That old saying that goes along the lines of ‘if it isn’t broken don’t try and fix it’ is the perfect way to begin the story of our latest Anglers World Holidays group trip to Terre Rouge Beach Camp, Nosy Be, Madagascar. Previously we have always flown to Nosy Be from Paris using Air Austral via Reunion, which was kind of frustrating as we had to fly past our destination only to have to change planes and fly back. Some previous clients had said they would prefer to fly a more direct route, hence the decision to fly Air France to Antananarivo, the capital city, then change to Air Madagascar for the short hop to Nosy Be: big mistake!
Over the years I have flown with many ‘bad airlines’ in various third world countries around the world, but none come even close to the gross incompetence, horrendous inefficiency and total disregard for their clients travel arrangements than I have just experienced with Air Madagascar, or I should say Air Madamaybe. Before we even left the UK they changed or cancelled our flights on several occasions, necessitating the booking of additional nights at Antananarivo, which is not something I suggest.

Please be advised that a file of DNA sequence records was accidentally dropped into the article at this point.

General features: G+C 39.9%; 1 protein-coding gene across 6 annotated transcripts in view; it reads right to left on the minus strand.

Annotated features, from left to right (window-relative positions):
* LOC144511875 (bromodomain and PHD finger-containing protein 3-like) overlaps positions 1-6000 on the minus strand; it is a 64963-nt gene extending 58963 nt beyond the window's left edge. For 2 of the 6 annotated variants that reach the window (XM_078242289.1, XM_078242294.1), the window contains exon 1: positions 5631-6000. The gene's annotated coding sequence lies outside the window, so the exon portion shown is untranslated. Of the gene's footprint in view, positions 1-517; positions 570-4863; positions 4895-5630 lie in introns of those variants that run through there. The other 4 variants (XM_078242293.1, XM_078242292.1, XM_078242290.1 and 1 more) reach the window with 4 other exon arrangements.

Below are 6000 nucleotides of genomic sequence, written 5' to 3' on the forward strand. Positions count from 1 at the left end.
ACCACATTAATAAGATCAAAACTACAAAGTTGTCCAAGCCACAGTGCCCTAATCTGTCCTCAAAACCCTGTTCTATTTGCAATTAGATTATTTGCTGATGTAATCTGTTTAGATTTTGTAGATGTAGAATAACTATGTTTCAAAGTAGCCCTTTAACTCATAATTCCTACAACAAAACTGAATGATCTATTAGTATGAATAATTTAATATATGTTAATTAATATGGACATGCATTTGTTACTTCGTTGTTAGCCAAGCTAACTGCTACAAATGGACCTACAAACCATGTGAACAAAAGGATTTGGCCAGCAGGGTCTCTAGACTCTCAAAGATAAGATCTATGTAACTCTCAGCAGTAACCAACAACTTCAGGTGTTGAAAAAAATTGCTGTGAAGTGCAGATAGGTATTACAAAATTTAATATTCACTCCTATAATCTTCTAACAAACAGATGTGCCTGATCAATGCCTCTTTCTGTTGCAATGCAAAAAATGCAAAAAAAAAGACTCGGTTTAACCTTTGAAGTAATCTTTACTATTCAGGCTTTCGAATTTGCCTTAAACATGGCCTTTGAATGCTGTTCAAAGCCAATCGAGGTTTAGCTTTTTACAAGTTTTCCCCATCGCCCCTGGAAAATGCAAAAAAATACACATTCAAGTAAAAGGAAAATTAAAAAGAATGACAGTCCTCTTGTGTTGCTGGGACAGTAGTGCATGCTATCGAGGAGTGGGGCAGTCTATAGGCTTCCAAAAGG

During our trip both flights to and from Nosy Be were delayed, then delayed again, and again, and aside from adding stress this meant arriving after dark meaning a night in Hellville, Nosy Be, before we could transfer to Terre Rouge beach camp, which again is not something I recommend. My advice, therefore, is to never, never, ever consider using Air Madamaybe, even if it means having to route via some remote Antarctic research station or even Alaska!
When finally we got to Terre Rouge the camp was as lovely as ever, and the weather throughout our trip was almost perfect. Huge numbers of sailfish were located a short ten minute run directly in front of the camp, and these provided excellent action each and every time we targeted them, either drifting or slow trolling dead and live baits using light jigging or popping rods.
Sadly the popping and jigging that most of us had planned for was at best slow, with just a handful of GT’s caught, and only one of these was taken on a popper. One day Simon Hughes and myself travelled a long way north to fish a distant drop off where we found some good jigging action that produced plenty of grouper, trevally, humphead snapper and various other species. The plan was to return the following day with the full group, but of course that was the only windy morning we had all week, so we ended up enjoying the sailfish in front of the camp.
All in all a tough week but whereas most traveling anglers are happy to accept the variances of angling at remote destinations, the atrocious service we experienced from Air Madagascar is inexcusable. Certainly we will never be using this joke of a ‘national airline’ ever again!